PSN-L Email List Message
Subject: Re: Shaking house
From: "GMV" gmvoeth@...........
Date: Tue, 17 Feb 2009 16:03:51 -0700
Just A thought;
I think I heard reference to bedrock
and on bedrock is exactly where you
want to be.
just a thought;
Id consider hacking/blasting/jack hammering a little
nook or cranny into the side of bedrock if it is
I understand its better than underground
for seismic quiet.
its like 800 feet straight down to bedrock
where I live.
----- Original Message -----
Sent: Monday, February 16, 2009 5:41 PM
Subject: Re: Shaking house
> In a message dated 16/02/2009, rog@.......... writes:
> I am a novice and building up a vertical-type seismometer, but live in a
> wood frame house with a crawl space that shakes considerably with doors
> closing and the washing machine going, etc.
> Hi Robert,
> Can you describe your house and the setup in more detail, please? What
> are the dimensions of the crawl space, the location of the seismometer, the
> composition of the ground, the ground slope around the house and the depth of
> the water table?
> You will not be able to get a low noise seismic signal if the
> seismometer is supported by a wooden building. Mounting the seismometer on the ground
> well away from the outer walls usually reduces any noise from the building.
> It is usual to provide a concrete block on which to mount the
> seismometer and a suitable draftproof + insulation cover, which may be made from 2"
> Celotex. You can dig a shallow pit and cast a 50:50 sand and cement plinth.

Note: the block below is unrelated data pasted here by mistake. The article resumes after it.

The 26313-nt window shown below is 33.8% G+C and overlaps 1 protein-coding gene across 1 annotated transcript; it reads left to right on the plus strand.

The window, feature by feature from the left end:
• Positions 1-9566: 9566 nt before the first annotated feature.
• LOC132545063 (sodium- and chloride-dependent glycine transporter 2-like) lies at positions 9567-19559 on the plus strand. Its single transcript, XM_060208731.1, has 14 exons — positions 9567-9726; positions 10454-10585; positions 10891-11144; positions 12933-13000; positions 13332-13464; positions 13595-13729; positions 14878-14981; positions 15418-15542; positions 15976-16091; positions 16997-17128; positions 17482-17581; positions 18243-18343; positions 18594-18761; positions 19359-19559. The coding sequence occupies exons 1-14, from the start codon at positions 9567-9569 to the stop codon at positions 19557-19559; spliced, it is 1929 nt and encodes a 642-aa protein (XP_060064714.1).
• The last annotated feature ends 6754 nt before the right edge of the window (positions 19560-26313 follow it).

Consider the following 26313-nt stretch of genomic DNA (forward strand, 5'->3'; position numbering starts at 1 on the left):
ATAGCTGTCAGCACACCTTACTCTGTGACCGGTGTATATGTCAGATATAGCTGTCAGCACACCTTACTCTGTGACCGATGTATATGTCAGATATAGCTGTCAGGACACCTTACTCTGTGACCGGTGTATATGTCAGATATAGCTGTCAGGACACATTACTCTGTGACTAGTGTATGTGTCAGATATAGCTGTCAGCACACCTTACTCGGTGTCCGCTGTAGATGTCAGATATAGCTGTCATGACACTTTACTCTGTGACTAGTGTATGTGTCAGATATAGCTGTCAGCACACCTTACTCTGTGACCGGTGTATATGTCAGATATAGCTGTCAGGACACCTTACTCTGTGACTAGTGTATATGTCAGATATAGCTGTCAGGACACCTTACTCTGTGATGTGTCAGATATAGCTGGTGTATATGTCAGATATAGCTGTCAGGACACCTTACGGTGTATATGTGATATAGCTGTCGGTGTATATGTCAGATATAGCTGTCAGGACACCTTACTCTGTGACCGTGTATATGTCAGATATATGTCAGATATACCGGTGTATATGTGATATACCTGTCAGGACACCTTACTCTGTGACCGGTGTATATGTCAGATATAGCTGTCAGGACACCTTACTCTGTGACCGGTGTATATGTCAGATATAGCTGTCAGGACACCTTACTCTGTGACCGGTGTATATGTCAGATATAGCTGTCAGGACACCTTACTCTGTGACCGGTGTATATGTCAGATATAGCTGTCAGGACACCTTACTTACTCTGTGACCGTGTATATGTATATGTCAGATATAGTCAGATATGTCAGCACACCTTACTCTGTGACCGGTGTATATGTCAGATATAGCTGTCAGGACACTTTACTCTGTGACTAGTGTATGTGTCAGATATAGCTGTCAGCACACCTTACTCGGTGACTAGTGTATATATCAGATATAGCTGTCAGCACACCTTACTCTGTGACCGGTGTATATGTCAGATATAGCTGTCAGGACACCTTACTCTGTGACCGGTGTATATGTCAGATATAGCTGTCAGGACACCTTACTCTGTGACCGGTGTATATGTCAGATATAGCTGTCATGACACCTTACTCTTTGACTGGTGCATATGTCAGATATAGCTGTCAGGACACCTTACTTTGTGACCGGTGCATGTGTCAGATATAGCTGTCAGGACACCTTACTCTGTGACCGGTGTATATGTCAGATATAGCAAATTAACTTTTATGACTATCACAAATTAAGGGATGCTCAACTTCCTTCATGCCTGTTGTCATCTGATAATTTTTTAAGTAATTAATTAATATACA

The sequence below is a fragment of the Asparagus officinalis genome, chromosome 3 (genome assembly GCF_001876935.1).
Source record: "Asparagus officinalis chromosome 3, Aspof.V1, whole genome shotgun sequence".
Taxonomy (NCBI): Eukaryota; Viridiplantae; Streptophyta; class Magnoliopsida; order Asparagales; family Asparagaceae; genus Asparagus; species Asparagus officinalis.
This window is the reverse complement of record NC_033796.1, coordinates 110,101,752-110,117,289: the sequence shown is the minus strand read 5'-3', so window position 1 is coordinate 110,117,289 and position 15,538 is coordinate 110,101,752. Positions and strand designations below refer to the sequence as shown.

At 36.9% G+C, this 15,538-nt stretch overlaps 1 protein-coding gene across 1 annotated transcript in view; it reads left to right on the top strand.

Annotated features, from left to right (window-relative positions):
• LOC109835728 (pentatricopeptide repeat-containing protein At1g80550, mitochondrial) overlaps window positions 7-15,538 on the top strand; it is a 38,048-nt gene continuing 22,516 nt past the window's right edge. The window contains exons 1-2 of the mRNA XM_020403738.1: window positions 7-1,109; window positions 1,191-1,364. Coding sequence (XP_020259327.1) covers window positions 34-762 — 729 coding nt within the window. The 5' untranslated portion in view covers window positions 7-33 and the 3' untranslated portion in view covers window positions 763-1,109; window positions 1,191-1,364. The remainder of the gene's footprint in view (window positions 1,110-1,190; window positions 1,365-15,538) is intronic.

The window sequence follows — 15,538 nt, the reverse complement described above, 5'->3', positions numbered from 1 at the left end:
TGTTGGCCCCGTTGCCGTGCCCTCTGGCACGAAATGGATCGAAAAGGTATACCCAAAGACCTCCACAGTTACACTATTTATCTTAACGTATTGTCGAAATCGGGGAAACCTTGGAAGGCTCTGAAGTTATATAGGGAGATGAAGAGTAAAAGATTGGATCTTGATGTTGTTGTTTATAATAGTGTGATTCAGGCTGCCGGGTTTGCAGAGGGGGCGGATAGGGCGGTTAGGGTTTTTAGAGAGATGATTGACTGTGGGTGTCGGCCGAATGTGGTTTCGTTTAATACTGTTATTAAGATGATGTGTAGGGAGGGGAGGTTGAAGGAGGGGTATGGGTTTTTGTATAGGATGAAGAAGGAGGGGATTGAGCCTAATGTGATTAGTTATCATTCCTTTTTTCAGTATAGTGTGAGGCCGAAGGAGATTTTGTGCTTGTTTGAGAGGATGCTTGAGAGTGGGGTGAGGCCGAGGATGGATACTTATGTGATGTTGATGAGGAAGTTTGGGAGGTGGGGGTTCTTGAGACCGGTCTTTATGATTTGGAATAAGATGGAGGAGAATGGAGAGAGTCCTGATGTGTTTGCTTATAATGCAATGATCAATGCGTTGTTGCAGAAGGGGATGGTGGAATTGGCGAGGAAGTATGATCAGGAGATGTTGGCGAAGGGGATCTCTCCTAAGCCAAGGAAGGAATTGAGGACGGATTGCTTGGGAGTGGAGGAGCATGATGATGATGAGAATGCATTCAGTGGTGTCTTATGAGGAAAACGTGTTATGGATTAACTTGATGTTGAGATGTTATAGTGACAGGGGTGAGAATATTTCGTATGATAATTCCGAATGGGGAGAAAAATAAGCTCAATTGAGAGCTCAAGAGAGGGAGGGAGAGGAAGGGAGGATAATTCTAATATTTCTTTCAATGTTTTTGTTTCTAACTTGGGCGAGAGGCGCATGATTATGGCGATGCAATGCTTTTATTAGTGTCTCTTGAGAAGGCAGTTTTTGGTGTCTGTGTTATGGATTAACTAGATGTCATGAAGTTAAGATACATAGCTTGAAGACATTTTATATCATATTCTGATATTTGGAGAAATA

> Don't use any gravel. First lay 1" sand and two sheets of damp proof polythene in
> the bottom of the pit and fold up the corners to above ground level. Staple
> / tape the top of the folds. Then use a wood surround mould. If you need more
> height, dig a deeper pit with sloping sides and surround the plinth with
> cast concrete walls. You leave the plinth covered and wet for up to 4 weeks to
> allow the cement to cure fully. Then you can dry it out. I stick SS mounting
> disks to dry concrete with two component acrylic cement.
> The house wiring and Earth connection should provide significant
> shielding and protection from lightning.
> Is it possible to locate the seismometer outside?
> Certainly, but you need to build a watertight housing for it. Have a
> look at _http://www.guralp.com/articles/20040400-casestudy-eskdalemuir/support_
> (http://www.guralp.com/articles/20040400-casestudy-eskdalemuir/support) You
> will get lower noise if you make the top nearly flush with the ground / put a
> vertical bar fence around the site. Maybe wood + wire paling? You may need to
> consider possible problems with high rainfall and flooding.
> What is the easiest way to run a long cable? I do have massive bedrock
> on the property about 300 ft from the house.
> A 300 ft cable run will very likely require you to provide lightning
> protection, but this depends on the location. A lot of the US has poor ground
> conduction and / or a deep water table. Check on the local advice? You can buy
> power cable with spiral steel wire reinforcing and extra insulation so that it
> can be laid directly in a trench. This protects it from ground movements, but
> it won't be cheap. Otherwise you can lay ordinary cable in polythene water
> The difficulty is in threading the cable through the pipe. It has a very
> high total friction. If you have a suitable quarry, cliff, bridge,
> stairwell, or tower, you can hang the pipe vertically and feed the cable in from the
> top. Otherwise you need a smooth iron rod and a strong magnet. You use this to
> pull a cotton or similar strong string through the pipe, then a strong cord
> and then the cable. You can put talc powder in the pipe to lubricate it. Suck
> the powder through first with a vacuum cleaner? You can also use Molybdenum
> Disulphide or Graphite powder, but they are both messy.
> Hope that this helps,
> Chris Chapman
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